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Leader of the delegation Sudhirkumar Jainarayan Shrivastava, Chairman of the MPC Board thanked INZBC in his address. Others in the delegation were Elumalai Ravendiran, Member Secretary, MPCB; Girijashankar Raghunath Popalghat, Private Secretary, Minister of Environment; Vidyanand Motghare, Joint Director (APC); Yeshwant Babarao Sontakke, Joint Director (WPC); Suryakant Kisan Nikam, Deputy Secretary, Environment Dept; Sanjay Kaware, Officer on Special Duty to Environment Minister; Hemanth Chaudhari, Circular Economy Alliance Australia; Bhagyashree Devi , Project Head , Theistic Business Consultants


INZBC Treasurer Earl Rattray officially welcomed the delegation followed by an address by Honorary Consul of India in Auckland, Bhav Dhillon. Pharmexcil Director General Ravi Uday Bhaskar said the delegation’s visit to New Zealand and Australia was well-received and was supported by the respective Indian High Commissions in the two countries. India’s pharmaceutical industry has grown by leaps and bounds in the past couple of decades. Briefly tracing the history of India’s pharmaceutical

industry, Mr Uday Bhaskar said in the 1960s, India imported some 65 per cent of pharmaceutical drugs it needed. Today it is not only self-sufficient but is fast emerging as the pharmacy to the world, supplying medications for such ailments as HIV, malaria and tuberculosis. “India is not just providing these life-saving drugs to the world. But it’s doing so at extremely affordable prices,” Mr Uday Bhaskar said. In an environment where government spending on healthcare is decreasing in many parts of the world, Indian pharma has an increasingly important role to play,

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Ravi Uday Bhaskar, Director General, Pharmexcil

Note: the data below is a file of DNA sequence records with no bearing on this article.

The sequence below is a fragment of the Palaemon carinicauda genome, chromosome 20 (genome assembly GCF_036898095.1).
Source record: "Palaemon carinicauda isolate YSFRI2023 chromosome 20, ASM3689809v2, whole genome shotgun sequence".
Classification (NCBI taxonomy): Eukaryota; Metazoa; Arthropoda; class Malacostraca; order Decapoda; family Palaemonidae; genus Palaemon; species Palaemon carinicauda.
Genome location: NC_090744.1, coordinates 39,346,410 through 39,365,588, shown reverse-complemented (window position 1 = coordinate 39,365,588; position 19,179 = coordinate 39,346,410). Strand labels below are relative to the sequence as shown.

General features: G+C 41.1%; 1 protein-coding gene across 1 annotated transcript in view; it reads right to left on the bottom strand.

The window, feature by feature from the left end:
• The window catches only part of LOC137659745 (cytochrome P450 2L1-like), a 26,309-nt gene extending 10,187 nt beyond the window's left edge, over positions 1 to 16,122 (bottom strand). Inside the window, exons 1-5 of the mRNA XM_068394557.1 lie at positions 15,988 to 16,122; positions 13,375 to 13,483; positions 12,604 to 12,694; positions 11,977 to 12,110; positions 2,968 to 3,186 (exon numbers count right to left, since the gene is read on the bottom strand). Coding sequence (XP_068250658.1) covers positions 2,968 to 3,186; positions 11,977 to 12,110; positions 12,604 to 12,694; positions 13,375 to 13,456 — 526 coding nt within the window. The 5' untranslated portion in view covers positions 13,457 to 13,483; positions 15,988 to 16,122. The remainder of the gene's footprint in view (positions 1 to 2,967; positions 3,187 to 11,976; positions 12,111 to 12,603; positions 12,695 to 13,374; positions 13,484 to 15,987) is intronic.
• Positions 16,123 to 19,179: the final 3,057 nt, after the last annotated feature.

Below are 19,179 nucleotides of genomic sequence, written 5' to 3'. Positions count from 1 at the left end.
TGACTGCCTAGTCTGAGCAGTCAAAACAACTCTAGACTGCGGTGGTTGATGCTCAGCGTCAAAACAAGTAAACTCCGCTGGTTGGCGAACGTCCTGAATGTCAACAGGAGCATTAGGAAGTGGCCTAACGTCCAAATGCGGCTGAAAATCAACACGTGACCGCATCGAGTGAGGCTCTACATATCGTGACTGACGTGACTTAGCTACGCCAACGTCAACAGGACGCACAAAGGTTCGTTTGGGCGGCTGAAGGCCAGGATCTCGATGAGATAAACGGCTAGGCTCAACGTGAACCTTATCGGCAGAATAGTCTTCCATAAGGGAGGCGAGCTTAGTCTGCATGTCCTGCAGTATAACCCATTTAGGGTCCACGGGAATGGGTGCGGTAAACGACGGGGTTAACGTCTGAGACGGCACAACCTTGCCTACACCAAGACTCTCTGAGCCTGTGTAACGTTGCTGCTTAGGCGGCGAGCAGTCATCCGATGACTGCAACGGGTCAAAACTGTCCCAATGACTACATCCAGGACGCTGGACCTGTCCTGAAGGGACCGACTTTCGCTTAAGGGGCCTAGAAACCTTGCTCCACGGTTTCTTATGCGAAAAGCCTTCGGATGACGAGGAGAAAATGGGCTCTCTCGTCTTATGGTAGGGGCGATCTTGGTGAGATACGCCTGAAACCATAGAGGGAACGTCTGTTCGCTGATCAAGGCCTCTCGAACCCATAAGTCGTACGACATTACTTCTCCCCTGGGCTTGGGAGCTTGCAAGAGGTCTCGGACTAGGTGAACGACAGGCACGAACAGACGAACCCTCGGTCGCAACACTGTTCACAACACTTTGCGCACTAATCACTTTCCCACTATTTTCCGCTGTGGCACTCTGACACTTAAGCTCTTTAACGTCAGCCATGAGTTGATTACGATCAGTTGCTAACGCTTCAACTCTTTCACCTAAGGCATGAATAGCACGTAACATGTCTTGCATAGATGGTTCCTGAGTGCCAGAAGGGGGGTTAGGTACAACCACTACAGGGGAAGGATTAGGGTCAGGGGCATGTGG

Chandra Selvadurai, MD, Pharmaco NZ

Ray Meade, CEO, Mondiale

Steffan Crausaz, Chief Operating Officer, Tamaki Health

Zubin Davar, Director, Jeena Australia

Adriaan de Lange, Head of Marketing, Douglas Pharmaceuticals

he added. “Pharmexcil is charged with taking Indian medicines to the world.” Pharma exports from India are worth about US$19 billion in a global market that is worth some $1.2 trillion. Eight Indian companies figure in the list of the world’s top 20 pharma companies today. Nearly 40 per cent of generic medications in the United States are imported from India. The Indian pharma industry is the main supplier for credible, affordable and efficacious drugs to dozens of nations in the African continent. Earlier, Honorary Consul Mr Bhav Dhillon said though New Zealand’s population is just 4.5 million compared to India’s 1.3 billion, New Zealand’s economy was one-tenth the size that of India, which is significant. And though the New Zealand market might seem small, it is worth noting that 12 | INZBC Events 2019

per capita spending on medication is considerable among Kiwis. Mr. Dhillon urged New Zealand pharma companies to take up the new initiatives of the new government to partner with Indian companies and become part of the hub for pharma companies that India is emerging as. New Zealand government agency Pharmac, which decides which medicines and related products are subsidised for use in the community and public hospitals, imports about $1billion worth of drugs from the international market every year. Imports from India have been rising. Substantial volumes of paracetamol dispensed in New Zealand are sourced from India.


Kiwi entrepreneurs, a growing number of them women, are tasting success in the rapidly growing economy of the new India. A report on INZBC’s Annual Summit 2019 by Kia Ora Editor Dev Nadkarni.

Judith Swales speaking about Fonterra’s JV with Future Group in India

Hon Willie Jackson; Minister of Employment, Associate minister for ACC & Maori Development

Sameer Handa